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A RACE DESTROYED BY WHITE MAN'S TREACHERY. In his article on his adventures among the Ona Indians of Tierra del Fuego in Harper's, Charles W. Furlong charges the white colonists with having wantonly destroyed this once strong race. Lese than three decades ago the primitive inhabitants, the Ona Indians, lived, hunted, and fought from Anagarda Point in Magellan Strait to Beagle Channel. Had the whole island been like the southern half, to-day the Onas, in all probability, would be in control of practically all of their original domain. Had it been like the northern half, the world would undoubtedly look upon the hunt- ing-grounds of an extinct race. As it is, within less than thirty year6 the Unas have shrunk from perhaps 3,000 to 300; and all because they possessed land the white man coveted for his sheep, and had an inborn courage and ferocity strong enough to oppose him. With the establishment of the first sheep- range, in the -early eighties, began a crap-I land persistent warfare on the part of the white man. In reprisal for the land from which he was driven, the Ona raided the range at night for the 'white guanaco,' as he called the strange animal, the sheep, which he found not. only I easily captured, but sweeter and more tender to th, taste than the wild iruanaoos or hi* isb-.nrl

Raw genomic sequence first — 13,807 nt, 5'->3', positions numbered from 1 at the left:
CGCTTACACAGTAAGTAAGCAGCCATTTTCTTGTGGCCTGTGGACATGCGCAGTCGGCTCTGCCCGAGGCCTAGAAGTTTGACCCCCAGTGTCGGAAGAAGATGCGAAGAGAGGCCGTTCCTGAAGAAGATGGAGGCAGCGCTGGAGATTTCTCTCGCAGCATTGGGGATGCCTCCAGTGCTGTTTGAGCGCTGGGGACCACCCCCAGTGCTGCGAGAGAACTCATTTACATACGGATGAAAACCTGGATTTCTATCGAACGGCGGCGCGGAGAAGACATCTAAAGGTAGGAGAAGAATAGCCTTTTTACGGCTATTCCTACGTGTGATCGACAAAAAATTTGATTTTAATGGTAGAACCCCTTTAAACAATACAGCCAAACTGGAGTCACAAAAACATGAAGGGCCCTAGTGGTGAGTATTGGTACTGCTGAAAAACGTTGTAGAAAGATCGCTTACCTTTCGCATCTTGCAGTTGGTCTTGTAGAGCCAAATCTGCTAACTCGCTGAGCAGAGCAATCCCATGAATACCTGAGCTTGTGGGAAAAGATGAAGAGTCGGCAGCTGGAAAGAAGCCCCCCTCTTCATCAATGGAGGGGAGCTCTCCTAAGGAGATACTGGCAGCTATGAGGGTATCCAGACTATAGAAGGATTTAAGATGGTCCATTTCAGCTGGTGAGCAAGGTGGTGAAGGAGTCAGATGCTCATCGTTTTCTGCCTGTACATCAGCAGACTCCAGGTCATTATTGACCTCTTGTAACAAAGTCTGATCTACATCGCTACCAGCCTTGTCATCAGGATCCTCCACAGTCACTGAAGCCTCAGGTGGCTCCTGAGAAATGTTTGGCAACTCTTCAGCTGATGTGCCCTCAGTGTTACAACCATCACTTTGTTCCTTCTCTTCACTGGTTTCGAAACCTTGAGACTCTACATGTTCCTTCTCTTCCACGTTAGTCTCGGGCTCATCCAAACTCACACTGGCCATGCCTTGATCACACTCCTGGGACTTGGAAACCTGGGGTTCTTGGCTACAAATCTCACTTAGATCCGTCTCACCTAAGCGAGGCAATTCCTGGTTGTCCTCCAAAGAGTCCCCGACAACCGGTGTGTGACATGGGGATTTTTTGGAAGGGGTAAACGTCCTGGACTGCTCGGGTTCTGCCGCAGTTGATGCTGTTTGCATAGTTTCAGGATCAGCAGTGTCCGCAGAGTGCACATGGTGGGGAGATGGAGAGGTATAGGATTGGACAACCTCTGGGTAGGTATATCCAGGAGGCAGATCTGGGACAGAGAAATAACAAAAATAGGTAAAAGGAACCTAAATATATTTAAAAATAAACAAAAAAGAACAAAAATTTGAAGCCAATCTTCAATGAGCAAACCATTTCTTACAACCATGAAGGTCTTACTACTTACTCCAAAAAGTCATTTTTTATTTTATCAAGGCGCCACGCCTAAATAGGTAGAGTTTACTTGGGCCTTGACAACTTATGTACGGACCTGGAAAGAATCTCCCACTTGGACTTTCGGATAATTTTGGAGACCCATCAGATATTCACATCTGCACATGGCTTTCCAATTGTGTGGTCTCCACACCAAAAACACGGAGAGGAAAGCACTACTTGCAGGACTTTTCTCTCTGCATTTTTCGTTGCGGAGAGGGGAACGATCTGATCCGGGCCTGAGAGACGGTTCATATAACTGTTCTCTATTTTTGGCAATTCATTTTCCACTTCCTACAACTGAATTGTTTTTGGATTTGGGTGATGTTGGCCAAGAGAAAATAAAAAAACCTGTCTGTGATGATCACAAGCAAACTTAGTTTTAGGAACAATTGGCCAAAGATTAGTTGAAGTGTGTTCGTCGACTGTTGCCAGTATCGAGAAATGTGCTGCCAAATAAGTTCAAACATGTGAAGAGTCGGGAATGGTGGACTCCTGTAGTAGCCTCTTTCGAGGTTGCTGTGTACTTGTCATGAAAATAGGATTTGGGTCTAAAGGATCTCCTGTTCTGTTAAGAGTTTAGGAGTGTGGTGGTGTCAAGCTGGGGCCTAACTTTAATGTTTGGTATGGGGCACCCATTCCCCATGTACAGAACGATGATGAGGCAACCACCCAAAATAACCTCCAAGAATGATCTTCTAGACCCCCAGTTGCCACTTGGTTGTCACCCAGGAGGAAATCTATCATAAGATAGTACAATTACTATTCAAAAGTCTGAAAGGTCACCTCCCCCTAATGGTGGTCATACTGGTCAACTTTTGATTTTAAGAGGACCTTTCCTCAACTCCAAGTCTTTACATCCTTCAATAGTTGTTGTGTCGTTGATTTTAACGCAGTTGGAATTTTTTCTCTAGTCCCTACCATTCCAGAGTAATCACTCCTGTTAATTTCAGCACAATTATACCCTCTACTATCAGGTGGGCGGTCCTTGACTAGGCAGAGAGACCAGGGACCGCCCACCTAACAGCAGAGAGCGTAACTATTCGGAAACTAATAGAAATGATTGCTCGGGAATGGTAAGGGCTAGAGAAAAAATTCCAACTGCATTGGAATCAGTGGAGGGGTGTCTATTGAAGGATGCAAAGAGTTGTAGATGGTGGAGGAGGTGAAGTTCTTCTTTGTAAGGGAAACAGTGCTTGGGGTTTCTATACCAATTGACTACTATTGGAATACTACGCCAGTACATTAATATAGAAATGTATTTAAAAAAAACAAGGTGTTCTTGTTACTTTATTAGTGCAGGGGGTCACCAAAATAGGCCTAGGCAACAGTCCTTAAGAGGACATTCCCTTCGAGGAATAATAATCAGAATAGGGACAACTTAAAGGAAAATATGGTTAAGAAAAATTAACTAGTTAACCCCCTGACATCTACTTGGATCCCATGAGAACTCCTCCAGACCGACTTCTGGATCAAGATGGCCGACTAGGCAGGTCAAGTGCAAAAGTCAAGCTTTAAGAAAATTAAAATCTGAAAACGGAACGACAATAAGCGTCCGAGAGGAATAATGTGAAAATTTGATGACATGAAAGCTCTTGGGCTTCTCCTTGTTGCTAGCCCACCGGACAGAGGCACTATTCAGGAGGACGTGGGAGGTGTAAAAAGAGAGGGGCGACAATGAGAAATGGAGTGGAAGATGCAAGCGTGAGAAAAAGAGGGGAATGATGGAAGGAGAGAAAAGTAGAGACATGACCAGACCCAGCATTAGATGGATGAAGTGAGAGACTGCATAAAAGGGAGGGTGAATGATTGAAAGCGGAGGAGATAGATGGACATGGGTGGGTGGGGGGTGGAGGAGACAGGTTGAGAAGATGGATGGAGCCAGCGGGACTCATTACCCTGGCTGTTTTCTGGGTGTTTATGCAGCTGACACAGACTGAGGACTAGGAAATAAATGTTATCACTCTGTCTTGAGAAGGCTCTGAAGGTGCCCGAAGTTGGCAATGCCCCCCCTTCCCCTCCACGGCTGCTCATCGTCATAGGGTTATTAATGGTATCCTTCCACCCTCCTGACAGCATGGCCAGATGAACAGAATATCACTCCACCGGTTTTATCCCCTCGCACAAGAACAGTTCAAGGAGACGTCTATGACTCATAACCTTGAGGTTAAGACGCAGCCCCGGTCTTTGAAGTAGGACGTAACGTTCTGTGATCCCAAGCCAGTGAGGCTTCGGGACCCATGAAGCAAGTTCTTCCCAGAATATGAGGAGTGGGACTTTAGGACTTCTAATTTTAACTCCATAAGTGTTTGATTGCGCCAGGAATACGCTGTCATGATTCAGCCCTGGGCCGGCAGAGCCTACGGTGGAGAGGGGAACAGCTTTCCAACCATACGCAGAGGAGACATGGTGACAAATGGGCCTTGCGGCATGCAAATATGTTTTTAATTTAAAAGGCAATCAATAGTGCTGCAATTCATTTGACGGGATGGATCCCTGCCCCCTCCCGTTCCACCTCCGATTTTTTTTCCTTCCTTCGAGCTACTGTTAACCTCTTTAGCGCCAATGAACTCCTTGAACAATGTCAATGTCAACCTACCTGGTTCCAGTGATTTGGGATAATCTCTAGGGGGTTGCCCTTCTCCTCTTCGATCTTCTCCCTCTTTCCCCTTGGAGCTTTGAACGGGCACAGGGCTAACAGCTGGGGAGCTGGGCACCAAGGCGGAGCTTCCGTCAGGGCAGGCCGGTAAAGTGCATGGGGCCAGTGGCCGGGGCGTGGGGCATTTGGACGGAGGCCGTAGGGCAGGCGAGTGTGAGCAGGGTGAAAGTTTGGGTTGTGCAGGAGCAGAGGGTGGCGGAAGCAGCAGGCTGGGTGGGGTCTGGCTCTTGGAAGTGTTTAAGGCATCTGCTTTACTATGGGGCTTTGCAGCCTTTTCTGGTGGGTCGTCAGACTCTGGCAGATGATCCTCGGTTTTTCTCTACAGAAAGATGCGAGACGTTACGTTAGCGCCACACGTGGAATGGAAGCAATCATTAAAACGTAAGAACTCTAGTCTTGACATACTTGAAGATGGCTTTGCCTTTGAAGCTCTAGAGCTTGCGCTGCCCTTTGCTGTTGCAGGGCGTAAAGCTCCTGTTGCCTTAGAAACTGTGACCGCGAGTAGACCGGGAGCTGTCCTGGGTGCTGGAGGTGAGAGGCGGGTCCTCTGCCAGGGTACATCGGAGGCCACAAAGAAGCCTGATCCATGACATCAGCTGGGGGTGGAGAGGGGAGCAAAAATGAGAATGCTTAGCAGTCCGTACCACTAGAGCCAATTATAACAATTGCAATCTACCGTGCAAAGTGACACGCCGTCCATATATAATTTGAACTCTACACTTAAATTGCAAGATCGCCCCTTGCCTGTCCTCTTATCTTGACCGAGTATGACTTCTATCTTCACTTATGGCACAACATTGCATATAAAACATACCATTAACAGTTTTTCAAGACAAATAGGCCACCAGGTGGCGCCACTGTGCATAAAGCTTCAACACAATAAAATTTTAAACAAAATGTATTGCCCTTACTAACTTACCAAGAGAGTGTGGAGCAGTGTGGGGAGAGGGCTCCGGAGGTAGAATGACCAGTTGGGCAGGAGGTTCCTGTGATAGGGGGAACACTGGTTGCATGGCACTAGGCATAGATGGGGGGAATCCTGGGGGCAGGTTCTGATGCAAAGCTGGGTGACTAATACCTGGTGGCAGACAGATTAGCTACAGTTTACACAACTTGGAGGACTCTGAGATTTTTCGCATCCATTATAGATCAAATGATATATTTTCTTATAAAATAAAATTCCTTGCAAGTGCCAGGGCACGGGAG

Rhondda Election. Matons Great Victory Unprecedented Majority. W. Abraham (Lab.) 12436 Harold Lloyd CC.) 3471 Majority 8965 By a majority of 8,965-tlie largest majority ever recorded in the Rhondda— the Rhondda Division, in one stroke, emphasised its support of the Budget and repudiated the shadowy proposals of the Tory alternative. Tariff "Reform." The' day's poll was an exceedingly heavy one, nearly 16,000 out of a total of 17,640, or 92t per cent. of the total electorate, having recorded their votes at the booths. Polling proceeded quietly all day Friday, no marked demonstration being particu- larly visible. Both candidates made a tour of the. constituency from end to end, I uls in cars decorated with the party colours, the reds predominating. Several horsed- vehicles were also reouisitioned to brine the aged and invalided to the poll, voters in many cases being taken straight from bed to the polling booth. The candidates were greeted with warm demonstrations of friendliness from their supporters, whilst Mr. Harold Lloyd was at times subjected to some good-humoured booing. No bitterness was imparted into the con- test, which finished up in good keeping with the friendly manner in which the fight had been waged from the commence- ment. At Pentre, where, perhaps, owing to his long residence in the place, Mabon is regarded more as a popular idol than in any other part of the division, enthusiasm ran high. Polling commenced in earnest from early morning, and it is computed that 35 per cent. of the electors had dis- charged their duty before noon. This in a mining constituency, where the majo- rity of the electorate are engaged in their perilous occupations until the afternoon, is indeed a very good record. One local gentleman recorded his vote soon after the polling booth was opened, and pro- ceeded soon after to Somerset to dis- charge a similar duty there. It only needs adding that the gentleman in ques- tion is a Conservative of the deepest dye to appreciate the zeal with which he ac- quitted himself of his duties as a citizen and property owner. The children, at this as in past elec- tions, played what they undoubtedly con- sidered a most important part. Armed with banners, cards, and photos of the veteran leader, they paraded the streets from early morn till evening, and sang election ditties, and other improvisations of their fertile minds to their hearts' content. Early in the morning they were put through their drills by maturer poli- ticians, and while this was in progress, Mabon himself appeared in person, and there was a chorus of juvenile, huzzas. Smiling at this youthful demonstration, he at once took matters in hand, and using his walking-stick as a baton, lie led the nondescript choir in a stirring rendition of the Land Song. Indeed, it might be said that these youngsters were the most demonstrative partisans of the day. Any individual, no matter what his position might be, sport- ing a blue favour, was instantly "spotted," and was given a warm time. When a counter-band—small in number, it is true —made its appearance wearing Tory badges, there was an immediate" set-to," and matters were only restored to their usual placidity when the "Blues" had retired from the field vanquished and their precious tokens stamped underfoot in the mud. This treatment was not reserved for favours either « parcel of literature thrown out from a blue car on its way up the Valley was instantly trodden upon. This, perhaps, is after all the. sanest and most convenient method of dealing with Tory misstatements! A huge crowd assembled outside the Council Offices, Pentre, at night to await the declaration of the result. Although it was a certainty that there was only one man in i," considerable interest was evinced as to what would be the actual majority. Bets were freely given and taken that Mabon's majority would ex- ceed that of 1900'—the last contested election in the division—while some sport- ing adherents of the Tory cause made bets that Mabon's majority would not exceed the total number of votes given to his opponent. These were eagerly taken up. and it is safe to compute that scores of pounds changed hands that night. After the. declaration of the result about 1.30 in the early morning of Satur- day, both candidates made brief speeches. The tremendous crowd of many thousands who had waited patiently and orderly since about 11 o'clock, listened intently to the successful veteran's speech, in which he thanked the whole of his sup- porters. He, hoped that his opponents would assist in closing up the ranks of the working men following their old commander-m-chief. He congratulated his opponent upon his gentlemanly con- duct and brave fight against odds, and felt certain that his experience in the Rhondda would be of lasting benefit. Mr. Harold Lloyd was given a good hearing also. He thanked those people who had voted for him in the Tory I interest, and felt grateful to his oppo- nents for the splendid hearing and rair- play accorded him in every part of the I Valley. He admitted that the fight had resulted in a clean knockout" for the Conservative candidate in the Rhondda. He finally wished his old opponent all success in the future, and deemed it an honour and privilege to have contested the seat of such a worthy gentleman as Mabon. The successful candidate was escorted home by hundreds of his supporters, and in response to numerous appeals, made another speech near his home. The mag- nificent result was an excellent reply for the leaders' demands of an increased majority. The previous majority was well over 6,000; since that time the electorate has increased by over 3,000, two-thirds of which ought to vote Liberal. Thus a majority of 8,000 was forecasted by numerous persons in Pentre, although Conservatives estimated their candidate as good value for at least 6,000, and ex- pected a reduced majority. The Conservatives can expect Welshmen to stick to their principles generally. There is very little of the wavering which is evident in England. The character of solidity of purpose, clear and cool think- ing usually ascribed to the. Englishman, is not correct at election time; and the Celtic temperament seems to be under perfect control at such periods of stress. The editor of "Justice must surely feel uneasy. Several expressions of discontent were heard on Friday and Saturday because ( polling clerks and presiding officers at the election booths were persons either out of the Rhondda district, or earning substan- tial incomes of £ 200 per annum, &c., while there are many experienced clerks in the Rhondda who would have been only too glad of the opportunity to earn a few extra shillings. The long time taken to count the votes was another cause of complaint. As a rule we are accustomed to quicker work than this in the Rhondda. Outside Our Office. A crowd numbering about 3,000 awaited the result outside our offices, and when the figures were announced about 1.30, there was a shout that shook the hills. The cheers were repeated as the photo- graoh of the victor was thrown on the screen, which were renewed again and again as several humorous cartoons drawn by a member of our staff were projected. A picture of the Tory candidate evoked loud booing, intermingled with faint cheers. Guns began to boom immediately after, telling the story of the wondrous triumph to the still night. Ferndale Rejoicings. Nowhere was the result of Friday's I polling more eagerly waited tor than at Ferndale, where during the earlier part of the week Mabon was welcomed with something like a triumphal procession, headed by torch bearers and the Fern- dale Prize Band. Large crowds had gathered early in the evening near the Conservative Club, and lively scenes were witnessed. After remaining here for some time, the crowd was informed that the result would be. made known from the Co- operative Society windows, and thither they repaired at once. About half an hour later, when the figures were de- clared, there was a roar of triumph at the handsome victory secured by Mabon. Women Turn Out in Red Shawls. Election day proved a huge success at Cwmparc in every sense, for a "sleety" morning gave way to a fine afternoon, excitement ran high during the day, the village practically was painted red," and finally Mabon, the popular favourite, I":t in spite of increasing avoirdupois and the handicap of "age," breasted the tape, figuratively speaking, with miles to spare. Lieutenant Howell John was early at his post at the booth, and a host of trusty henchmen were ready in servile attend- ance to his slightest beck aid call. A multitude of highly coloured cartoons placarded the vicinity of the schools, and even the school children were. versed in the benefits. of Free Trade, the iniquities of the Peers, and the excellences of Lloyd George and his Budget. The nightmen were not slow to realise how important it was to vote early, and the tardy ones were soon routed from favourite haunts and even from the arms of Morpheus by intrepid canvassers to vote for Labour and Liberty. There were amateur Jehus who performed risky and mysterious evolutions with horseflesh in traps, pene- trating even to the fastnesses of Blaeny- cwm and Heolfach to return triumphant with precious votes. Friend Bumford, at his post with the register in the draughty school lobby, worked with inspiriting ,zeal and it was a base trick served upon him when, snatching a hard-earned lunch, his flaunting red rosette mysteriously dis- appeared from his overcoat. (0! the pathos of that unavailing search for the bit of colour—and the baby's tie-up, too!!) Verily, vengeance shall yet overtake that base and recreant knight of the quill! Verily, vengeance shall yet overtake that base and recreant knight of the quill! Mabon. beaming with hope and pride, and resplendent in a big motor-car, paid his devoirs to the village electors at 2 o'clock, and &is run through was made. to unending isalvos of school children's shouts and home-goinsr miners' Huzzas." The women-folk of C'wmdare turned out en masse in red shawls, to such effect that the car stopped, and Mabon gave them acknowledgment in words. The number polled in Cwmparc was very few short of the possibles. One of the crowning meetings of Mr. Wm. Abraham's campaign was held at Libanus Chapel, Treherbert, on Thursday evening—the eve of the election. The meeting lasted for over four hours; and during the whole of that time, the edifice (one of the largest in the Valley) was completely packed with people of both sexes. Mr. Varker presided. The excite- ment and enthusiasm of the vast audi- ence was kept at boiling point by the stirring speeches of Councillors Tom Harris and David Smith. Tylorstown; Rev. Rowland Hughes, Tylorstown; Mr. Moses Jones, chairman of the Pontypridd Council; and Mr. T. Marcly Jones, Mardy. Mr. D. Watts Morgan, who entered by a side door, declared that he had been sent as a messenger to say that Mabon was on the way (loud cheers). When Mabon eventually entered the building, the entire audience rose to its feet and a roar of cheering was con- tinued for fully a minute, intermingled with cries of "Good old Mabon!" The cheering broke out afresh when the. popu- lar candidate rose to speak. He was full of gratitude to them. He wanted to say that there was no candidate asking for the suffrage. of the people who had such an army of willing friends and helpers around him as old Mabon (cheers). And it was that which comforted him more than anything when he thought that he would be unable to go round the whole of his constituency on the eve of the battle (cheers). Mabon was confident. He had confidence in his people in the Rhonddas. He did not know what would become of the other candidate. It ap- peared to him (Mabon) that his co-candi- date had been very lonely in the Rhttldda -(Iaugliter)-and Mabon prophesied that at 2.30 on Saturday morning Mr. Lloyd would be able to say. I'm the remains (renewed laughter). After dealing with the political »situation, Mabon made a rousing appeal to the audience, and ended his address amidst thunderous applause. A large crowd gathered in the. street out- side, and Mr. Abraham was cheered to the echo as he drove off in a motor-car. Other rousing meetings were held on the eve. of the poll at Pentre, Tonypandy, Ynyshir, &c. At the first-named meeting, over which the Rev. D. Davies presided, a trenchant speech on the political situa- tion was delivered by Alderman T. J. Hughes, Bridgend. I